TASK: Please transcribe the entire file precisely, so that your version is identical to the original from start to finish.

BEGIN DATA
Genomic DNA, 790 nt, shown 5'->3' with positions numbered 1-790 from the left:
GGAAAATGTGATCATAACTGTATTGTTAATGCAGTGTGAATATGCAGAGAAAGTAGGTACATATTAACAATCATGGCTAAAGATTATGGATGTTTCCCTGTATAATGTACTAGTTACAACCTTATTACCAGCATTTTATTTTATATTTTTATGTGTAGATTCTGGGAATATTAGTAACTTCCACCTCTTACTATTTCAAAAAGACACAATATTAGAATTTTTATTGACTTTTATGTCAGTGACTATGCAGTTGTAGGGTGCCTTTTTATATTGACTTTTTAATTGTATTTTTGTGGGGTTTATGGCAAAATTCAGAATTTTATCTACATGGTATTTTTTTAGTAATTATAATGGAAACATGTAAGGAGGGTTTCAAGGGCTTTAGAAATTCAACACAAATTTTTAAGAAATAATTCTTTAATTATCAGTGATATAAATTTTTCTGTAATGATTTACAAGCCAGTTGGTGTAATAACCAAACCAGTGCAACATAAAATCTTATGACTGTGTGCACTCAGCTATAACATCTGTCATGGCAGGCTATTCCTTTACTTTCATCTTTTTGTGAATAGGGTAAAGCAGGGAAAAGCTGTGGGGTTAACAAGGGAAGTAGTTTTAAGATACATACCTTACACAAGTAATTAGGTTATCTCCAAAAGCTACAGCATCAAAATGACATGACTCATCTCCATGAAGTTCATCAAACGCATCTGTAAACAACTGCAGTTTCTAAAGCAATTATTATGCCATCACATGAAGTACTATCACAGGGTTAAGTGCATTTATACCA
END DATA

Genomic DNA, 790 nt, shown 5'->3' with positions numbered 1-790 from the left:
GGAAAATGTGATCATAACTGTATTGTTAATGCAGTGTGAATATGCAGAGAAAGTAGGTACATATTAACAATCATGGCTAAAGATTATGGATGTTTCCCTGTATAATGTACTAGTTACAACCTTATTACCAGCATTTTATTTTATATTTTTATGTGTAGATTCTGGGAATATTAGTAACTTCCACCTCTTACTATTTCAAAAAGACACAATATTAGAATTTTTATTGACTTTTATGTCAGTGACTATGCAGTTGTAGGGTGCCTTTTTATATTGACTTTTTAATTGTATTTTTGTGGGGTTTATGGCAAAATTCAGAATTTTATCTACATGGTATTTTTTTAGTAATTATAATGGAAACATGTAAGGAGGGTTTCAAGGGCTTTAGAAATTCAACACAAATTTTTAAGAAATAATTCTTTAATTATCAGTGATATAAATTTTTCTGTAATGATTTACAAGCCAGTTGGTGTAATAACCAAACCAGTGCAACATAAAATCTTATGACTGTGTGCACTCAGCTATAACATCTGTCATGGCAGGCTATTCCTTTACTTTCATCTTTTTGTGAATAGGGTAAAGCAGGGAAAAGCTGTGGGGTTAACAAGGGAAGTAGTTTTAAGATACATACCTTACACAAGTAATTAGGTTATCTCCAAAAGCTACAGCATCAAAATGACATGACTCATCTCCATGAAGTTCATCAAACGCATCTGTAAACAACTGCAGTTTCTAAAGCAATTATTATGCCATCACATGAAGTACTATCACAGGGTTAAGTGCATTTATACCA